Secretary of State Mike Pompeo regularly held taxpayer-funded, 500-guest formal dinners — and President Trump reportedly knew nothing about them.
Until the COVID-19 pandemic hit, Pompeo often invited hundreds of guests to the U.S. State Department for his "Madison Dinners," referring to how former President James Madison often met with foreign diplomats over a meal. But unlike Madison, Pompeo invited more than just diplomats to his dinners, and sent the bill for food, entertainment, and goody bags to the U.S. government, NBC News reports.
Pompeo held about two dozen Madison dinners since he took office in 2018, and they were scheduled through October until the coronavirus hit, NBC News reports via dinner guest lists and State Department calendars. About 30 percent of invitees worked in politics, another 29 percent came from corporate backgrounds, a quarter were in media and entertainment, and just 14 percent were actually involved in foreign policy. Some of those less diplomatic invitees included Reba McEntire, Dale Earnhardt Jr., and Fox News host Brian Kilmeade, and they all enjoyed harp music and embossed Madison Dinner pens and journals to take home.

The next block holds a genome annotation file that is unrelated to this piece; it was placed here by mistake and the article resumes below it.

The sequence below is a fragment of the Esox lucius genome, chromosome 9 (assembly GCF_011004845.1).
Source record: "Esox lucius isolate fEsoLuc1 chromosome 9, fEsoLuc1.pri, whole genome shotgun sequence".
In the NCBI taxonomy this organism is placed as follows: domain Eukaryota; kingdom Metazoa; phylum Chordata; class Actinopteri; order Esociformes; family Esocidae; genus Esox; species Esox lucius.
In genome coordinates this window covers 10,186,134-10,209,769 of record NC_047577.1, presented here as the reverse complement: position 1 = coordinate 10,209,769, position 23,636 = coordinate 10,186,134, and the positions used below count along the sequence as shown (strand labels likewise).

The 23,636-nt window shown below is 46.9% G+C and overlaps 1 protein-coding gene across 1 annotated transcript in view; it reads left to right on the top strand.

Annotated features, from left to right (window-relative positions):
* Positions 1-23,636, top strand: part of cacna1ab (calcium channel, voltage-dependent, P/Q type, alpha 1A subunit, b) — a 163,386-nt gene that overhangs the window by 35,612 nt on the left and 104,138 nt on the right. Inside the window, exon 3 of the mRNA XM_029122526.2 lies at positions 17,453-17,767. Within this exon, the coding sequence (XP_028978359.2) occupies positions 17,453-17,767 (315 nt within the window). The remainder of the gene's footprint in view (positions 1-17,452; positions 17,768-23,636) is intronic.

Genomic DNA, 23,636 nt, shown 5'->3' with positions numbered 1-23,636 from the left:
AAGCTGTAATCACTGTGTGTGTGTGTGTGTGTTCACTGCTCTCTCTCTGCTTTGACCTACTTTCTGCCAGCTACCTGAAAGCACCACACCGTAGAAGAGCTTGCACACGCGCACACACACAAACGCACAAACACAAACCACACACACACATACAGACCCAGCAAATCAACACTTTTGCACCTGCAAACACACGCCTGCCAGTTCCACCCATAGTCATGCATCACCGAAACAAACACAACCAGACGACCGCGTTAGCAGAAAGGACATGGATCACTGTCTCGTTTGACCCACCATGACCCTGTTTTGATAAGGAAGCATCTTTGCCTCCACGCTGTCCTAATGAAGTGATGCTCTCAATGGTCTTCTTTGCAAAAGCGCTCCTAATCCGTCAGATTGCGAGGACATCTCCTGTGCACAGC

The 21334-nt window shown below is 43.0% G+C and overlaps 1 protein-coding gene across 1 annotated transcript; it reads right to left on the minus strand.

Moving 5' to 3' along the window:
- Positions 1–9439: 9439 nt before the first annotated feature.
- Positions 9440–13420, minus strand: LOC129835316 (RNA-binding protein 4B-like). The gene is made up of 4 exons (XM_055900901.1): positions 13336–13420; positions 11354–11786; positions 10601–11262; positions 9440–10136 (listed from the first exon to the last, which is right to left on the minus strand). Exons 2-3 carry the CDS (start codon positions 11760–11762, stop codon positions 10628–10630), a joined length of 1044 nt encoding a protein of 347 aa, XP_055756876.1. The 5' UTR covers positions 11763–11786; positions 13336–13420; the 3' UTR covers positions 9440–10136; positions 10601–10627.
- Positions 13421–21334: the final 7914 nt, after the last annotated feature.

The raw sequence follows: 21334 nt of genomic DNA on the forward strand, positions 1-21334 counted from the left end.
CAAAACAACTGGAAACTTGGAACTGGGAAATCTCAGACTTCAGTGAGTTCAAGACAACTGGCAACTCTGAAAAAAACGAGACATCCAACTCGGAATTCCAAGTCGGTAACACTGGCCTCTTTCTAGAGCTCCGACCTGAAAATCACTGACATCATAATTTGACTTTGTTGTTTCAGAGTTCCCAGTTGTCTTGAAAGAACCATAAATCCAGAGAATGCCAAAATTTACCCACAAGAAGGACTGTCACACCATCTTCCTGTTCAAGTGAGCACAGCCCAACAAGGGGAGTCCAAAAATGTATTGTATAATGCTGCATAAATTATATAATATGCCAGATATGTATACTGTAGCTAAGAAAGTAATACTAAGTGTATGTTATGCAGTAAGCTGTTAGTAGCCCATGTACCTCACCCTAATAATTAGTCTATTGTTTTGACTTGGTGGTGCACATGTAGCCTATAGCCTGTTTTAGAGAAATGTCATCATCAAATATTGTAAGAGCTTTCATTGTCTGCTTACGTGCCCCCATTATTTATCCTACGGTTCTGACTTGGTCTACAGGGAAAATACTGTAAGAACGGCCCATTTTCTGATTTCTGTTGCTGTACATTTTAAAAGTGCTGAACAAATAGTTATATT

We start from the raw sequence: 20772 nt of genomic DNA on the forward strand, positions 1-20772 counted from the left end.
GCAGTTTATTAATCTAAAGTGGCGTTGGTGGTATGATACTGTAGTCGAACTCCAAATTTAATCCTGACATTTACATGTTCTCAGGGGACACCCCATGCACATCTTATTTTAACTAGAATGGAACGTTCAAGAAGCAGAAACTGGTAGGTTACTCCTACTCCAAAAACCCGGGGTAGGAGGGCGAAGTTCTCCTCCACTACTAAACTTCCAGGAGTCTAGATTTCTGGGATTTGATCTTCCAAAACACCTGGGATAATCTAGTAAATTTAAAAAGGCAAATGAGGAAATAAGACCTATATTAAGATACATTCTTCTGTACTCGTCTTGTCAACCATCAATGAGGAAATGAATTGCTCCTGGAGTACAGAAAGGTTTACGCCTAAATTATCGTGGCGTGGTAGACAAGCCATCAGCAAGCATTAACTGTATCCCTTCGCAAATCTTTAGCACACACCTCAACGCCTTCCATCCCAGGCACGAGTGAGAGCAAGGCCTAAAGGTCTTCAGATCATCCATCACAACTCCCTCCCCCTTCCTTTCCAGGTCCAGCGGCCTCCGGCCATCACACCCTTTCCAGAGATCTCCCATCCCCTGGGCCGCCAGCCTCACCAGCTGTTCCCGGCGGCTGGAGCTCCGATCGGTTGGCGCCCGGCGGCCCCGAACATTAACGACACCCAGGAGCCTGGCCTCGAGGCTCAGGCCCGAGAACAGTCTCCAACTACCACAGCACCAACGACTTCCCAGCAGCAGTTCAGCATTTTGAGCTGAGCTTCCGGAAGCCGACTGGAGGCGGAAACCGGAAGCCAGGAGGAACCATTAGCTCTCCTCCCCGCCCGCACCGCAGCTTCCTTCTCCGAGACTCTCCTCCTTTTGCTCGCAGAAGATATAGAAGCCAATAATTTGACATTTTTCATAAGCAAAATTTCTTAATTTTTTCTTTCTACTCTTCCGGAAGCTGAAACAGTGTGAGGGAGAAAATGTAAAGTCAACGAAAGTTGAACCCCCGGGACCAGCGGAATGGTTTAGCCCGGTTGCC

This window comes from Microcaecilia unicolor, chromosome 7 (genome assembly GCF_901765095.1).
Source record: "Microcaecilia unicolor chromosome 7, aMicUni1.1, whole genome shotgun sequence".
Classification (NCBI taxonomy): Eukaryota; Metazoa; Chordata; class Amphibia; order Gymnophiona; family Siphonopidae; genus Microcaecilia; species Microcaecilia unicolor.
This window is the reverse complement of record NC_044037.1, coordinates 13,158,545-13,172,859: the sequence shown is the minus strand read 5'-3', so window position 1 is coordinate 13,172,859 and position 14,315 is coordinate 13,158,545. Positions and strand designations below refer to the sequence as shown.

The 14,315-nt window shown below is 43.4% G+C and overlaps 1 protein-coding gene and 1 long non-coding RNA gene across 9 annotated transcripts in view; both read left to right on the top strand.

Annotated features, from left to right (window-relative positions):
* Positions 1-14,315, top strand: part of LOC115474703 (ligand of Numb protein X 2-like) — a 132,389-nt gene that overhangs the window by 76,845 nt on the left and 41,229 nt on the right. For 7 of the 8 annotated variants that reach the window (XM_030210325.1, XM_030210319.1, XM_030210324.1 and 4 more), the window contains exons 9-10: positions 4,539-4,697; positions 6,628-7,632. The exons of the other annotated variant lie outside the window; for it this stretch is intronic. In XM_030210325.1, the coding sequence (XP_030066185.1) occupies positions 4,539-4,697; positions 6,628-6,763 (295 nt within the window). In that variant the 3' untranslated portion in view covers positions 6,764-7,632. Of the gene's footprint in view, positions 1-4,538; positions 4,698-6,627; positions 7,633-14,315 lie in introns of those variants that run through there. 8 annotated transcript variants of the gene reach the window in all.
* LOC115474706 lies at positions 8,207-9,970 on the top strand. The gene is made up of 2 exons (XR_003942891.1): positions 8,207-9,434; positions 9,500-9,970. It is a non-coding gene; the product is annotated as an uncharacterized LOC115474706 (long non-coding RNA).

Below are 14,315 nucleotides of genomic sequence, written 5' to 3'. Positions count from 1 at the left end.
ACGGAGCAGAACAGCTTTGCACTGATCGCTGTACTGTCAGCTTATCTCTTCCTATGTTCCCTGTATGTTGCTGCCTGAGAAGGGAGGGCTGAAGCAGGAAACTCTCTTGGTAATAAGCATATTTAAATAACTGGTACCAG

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NBC News' report comes just after Pompeo fired State Department Inspector General Steve Linick, who was investigating whether Pompeo made a political appointee carry out his personal errands. It's unclear if Linick was looking into the dinners, but one senior Trump administration official said "if the president knew about any of this, he would have fired Pompeo months ago."
State Department spokeswoman Morgan Ortagus called the dinners "a world-class opportunity to discuss the mission of the State Department and the complex foreign policy matters facing our exceptional nation," saying each guest "has a stake in America and its leadership in the world." Read more at NBC News.
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